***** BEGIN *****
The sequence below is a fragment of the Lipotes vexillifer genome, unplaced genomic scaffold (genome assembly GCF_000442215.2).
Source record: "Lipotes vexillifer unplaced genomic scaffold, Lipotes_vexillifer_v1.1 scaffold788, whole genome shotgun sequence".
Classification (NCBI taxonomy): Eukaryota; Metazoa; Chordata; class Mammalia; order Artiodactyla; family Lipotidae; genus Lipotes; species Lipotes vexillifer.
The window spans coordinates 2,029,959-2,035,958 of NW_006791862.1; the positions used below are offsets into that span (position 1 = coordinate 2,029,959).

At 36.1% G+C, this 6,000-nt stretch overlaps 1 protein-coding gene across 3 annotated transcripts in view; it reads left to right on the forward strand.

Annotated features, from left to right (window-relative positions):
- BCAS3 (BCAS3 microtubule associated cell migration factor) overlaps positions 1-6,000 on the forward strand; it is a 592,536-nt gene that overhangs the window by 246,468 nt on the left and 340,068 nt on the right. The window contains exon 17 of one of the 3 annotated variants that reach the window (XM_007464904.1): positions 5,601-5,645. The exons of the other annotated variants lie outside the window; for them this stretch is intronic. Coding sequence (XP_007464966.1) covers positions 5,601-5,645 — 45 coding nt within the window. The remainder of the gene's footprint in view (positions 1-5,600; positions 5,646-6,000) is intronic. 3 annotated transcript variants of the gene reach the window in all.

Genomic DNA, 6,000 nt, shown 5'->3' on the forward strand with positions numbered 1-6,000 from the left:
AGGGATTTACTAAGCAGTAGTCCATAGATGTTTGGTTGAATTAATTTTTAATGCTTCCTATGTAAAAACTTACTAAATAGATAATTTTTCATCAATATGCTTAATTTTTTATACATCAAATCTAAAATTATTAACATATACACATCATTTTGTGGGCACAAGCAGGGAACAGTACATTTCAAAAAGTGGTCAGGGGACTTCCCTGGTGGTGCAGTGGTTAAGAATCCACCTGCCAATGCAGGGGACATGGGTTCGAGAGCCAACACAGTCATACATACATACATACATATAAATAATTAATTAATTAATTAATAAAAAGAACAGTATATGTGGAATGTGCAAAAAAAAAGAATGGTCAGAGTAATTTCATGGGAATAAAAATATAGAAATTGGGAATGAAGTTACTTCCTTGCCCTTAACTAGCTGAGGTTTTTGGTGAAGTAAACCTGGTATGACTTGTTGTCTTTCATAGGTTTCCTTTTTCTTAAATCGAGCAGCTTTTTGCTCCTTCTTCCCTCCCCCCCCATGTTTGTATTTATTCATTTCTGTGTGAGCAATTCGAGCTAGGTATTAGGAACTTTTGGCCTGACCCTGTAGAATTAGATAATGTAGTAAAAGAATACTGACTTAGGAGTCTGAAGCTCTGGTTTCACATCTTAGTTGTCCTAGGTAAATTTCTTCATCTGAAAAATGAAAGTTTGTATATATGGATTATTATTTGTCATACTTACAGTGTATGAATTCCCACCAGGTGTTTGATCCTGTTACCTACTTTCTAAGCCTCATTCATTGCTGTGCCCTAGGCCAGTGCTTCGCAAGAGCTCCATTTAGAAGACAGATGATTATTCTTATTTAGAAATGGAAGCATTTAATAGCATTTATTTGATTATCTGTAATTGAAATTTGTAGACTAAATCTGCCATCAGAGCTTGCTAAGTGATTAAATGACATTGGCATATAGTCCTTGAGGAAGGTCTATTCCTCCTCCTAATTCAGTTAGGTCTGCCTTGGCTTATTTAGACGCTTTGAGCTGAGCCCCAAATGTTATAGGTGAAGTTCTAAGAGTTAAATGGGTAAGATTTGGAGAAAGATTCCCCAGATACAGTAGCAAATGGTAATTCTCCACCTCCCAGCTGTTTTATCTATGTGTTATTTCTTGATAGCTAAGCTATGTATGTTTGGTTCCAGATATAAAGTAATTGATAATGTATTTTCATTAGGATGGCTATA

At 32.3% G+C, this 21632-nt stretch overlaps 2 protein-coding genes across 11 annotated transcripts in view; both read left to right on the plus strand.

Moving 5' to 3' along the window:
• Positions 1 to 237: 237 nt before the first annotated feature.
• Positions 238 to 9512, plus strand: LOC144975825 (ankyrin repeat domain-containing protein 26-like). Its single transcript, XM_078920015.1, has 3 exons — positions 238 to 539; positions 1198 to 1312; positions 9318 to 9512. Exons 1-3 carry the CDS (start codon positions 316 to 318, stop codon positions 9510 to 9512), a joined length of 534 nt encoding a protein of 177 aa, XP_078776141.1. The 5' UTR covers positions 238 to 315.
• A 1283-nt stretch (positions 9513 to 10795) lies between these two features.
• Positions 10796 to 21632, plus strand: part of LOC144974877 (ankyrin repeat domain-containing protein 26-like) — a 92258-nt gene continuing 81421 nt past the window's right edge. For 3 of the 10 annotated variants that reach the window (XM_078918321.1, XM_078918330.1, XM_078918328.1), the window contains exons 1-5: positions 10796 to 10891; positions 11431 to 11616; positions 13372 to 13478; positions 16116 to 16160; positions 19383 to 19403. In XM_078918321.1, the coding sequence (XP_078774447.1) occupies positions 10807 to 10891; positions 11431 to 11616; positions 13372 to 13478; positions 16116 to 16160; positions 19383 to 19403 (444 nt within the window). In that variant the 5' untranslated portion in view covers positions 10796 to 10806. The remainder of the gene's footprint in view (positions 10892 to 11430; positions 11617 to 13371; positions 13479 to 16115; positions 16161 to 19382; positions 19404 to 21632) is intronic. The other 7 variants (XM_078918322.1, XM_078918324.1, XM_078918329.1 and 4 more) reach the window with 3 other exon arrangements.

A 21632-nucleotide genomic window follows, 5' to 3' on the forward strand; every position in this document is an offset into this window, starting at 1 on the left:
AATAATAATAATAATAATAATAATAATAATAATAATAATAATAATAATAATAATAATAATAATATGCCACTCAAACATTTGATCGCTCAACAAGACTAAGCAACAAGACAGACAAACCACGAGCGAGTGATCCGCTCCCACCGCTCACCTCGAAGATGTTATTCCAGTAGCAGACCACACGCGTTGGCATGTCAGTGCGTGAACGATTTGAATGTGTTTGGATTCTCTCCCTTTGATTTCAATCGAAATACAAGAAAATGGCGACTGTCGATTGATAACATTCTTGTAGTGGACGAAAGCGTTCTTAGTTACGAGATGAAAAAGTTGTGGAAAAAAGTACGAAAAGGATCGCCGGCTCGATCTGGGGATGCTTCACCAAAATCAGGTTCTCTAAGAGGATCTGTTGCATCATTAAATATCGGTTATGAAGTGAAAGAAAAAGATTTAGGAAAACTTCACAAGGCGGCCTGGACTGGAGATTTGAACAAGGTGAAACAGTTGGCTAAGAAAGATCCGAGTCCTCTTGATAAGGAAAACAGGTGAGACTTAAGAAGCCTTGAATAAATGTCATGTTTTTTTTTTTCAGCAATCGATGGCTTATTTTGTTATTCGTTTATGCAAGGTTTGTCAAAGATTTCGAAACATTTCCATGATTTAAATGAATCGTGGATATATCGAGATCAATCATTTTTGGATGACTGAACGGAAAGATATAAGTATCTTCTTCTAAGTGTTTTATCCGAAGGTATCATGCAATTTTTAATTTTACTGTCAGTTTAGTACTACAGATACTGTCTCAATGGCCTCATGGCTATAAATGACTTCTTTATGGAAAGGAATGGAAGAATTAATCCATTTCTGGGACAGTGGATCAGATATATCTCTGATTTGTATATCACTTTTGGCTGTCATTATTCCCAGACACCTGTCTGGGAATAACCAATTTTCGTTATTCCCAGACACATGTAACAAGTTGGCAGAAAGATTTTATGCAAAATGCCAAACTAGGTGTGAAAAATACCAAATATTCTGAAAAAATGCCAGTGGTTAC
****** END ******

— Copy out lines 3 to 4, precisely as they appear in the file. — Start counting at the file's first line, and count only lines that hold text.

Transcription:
Classification (NCBI taxonomy): Eukaryota; Metazoa; Chordata; class Mammalia; order Artiodactyla; family Lipotidae; genus Lipotes; species Lipotes vexillifer.
The window spans coordinates 2,029,959-2,035,958 of NW_006791862.1; the positions used below are offsets into that span (position 1 = coordinate 2,029,959).